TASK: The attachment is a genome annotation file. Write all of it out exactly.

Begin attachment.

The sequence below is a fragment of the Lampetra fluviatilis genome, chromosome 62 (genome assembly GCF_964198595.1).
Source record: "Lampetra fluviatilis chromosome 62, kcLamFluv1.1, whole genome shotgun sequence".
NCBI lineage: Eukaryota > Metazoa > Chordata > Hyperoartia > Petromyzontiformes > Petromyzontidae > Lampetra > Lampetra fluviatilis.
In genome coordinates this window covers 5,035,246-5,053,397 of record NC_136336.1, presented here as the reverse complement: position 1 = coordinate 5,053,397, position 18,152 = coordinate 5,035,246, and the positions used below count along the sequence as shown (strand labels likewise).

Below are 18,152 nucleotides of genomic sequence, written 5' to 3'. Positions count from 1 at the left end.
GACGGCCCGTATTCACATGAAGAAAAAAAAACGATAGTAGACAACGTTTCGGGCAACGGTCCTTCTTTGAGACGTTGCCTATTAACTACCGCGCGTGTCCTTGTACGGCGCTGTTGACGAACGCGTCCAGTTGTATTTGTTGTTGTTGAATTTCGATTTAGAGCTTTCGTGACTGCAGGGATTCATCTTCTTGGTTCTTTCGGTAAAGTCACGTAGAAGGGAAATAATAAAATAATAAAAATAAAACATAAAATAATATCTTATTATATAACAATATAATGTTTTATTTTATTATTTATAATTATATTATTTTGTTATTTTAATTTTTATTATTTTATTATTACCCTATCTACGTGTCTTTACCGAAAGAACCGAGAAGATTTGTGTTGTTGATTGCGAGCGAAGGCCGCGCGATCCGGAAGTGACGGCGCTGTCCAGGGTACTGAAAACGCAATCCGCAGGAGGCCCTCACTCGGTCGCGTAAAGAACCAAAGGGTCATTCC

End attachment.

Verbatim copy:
The sequence below is a fragment of the Lampetra fluviatilis genome, chromosome 62 (genome assembly GCF_964198595.1).
Source record: "Lampetra fluviatilis chromosome 62, kcLamFluv1.1, whole genome shotgun sequence".
NCBI lineage: Eukaryota > Metazoa > Chordata > Hyperoartia > Petromyzontiformes > Petromyzontidae > Lampetra > Lampetra fluviatilis.
In genome coordinates this window covers 5,035,246-5,053,397 of record NC_136336.1, presented here as the reverse complement: position 1 = coordinate 5,053,397, position 18,152 = coordinate 5,035,246, and the positions used below count along the sequence as shown (strand labels likewise).

Below are 18,152 nucleotides of genomic sequence, written 5' to 3'. Positions count from 1 at the left end.
GACGGCCCGTATTCACATGAAGAAAAAAAAACGATAGTAGACAACGTTTCGGGCAACGGTCCTTCTTTGAGACGTTGCCTATTAACTACCGCGCGTGTCCTTGTACGGCGCTGTTGACGAACGCGTCCAGTTGTATTTGTTGTTGTTGAATTTCGATTTAGAGCTTTCGTGACTGCAGGGATTCATCTTCTTGGTTCTTTCGGTAAAGTCACGTAGAAGGGAAATAATAAAATAATAAAAATAAAACATAAAATAATATCTTATTATATAACAATATAATGTTTTATTTTATTATTTATAATTATATTATTTTGTTATTTTAATTTTTATTATTTTATTATTACCCTATCTACGTGTCTTTACCGAAAGAACCGAGAAGATTTGTGTTGTTGATTGCGAGCGAAGGCCGCGCGATCCGGAAGTGACGGCGCTGTCCAGGGTACTGAAAACGCAATCCGCAGGAGGCCCTCACTCGGTCGCGTAAAGAACCAAAGGGTCATTCC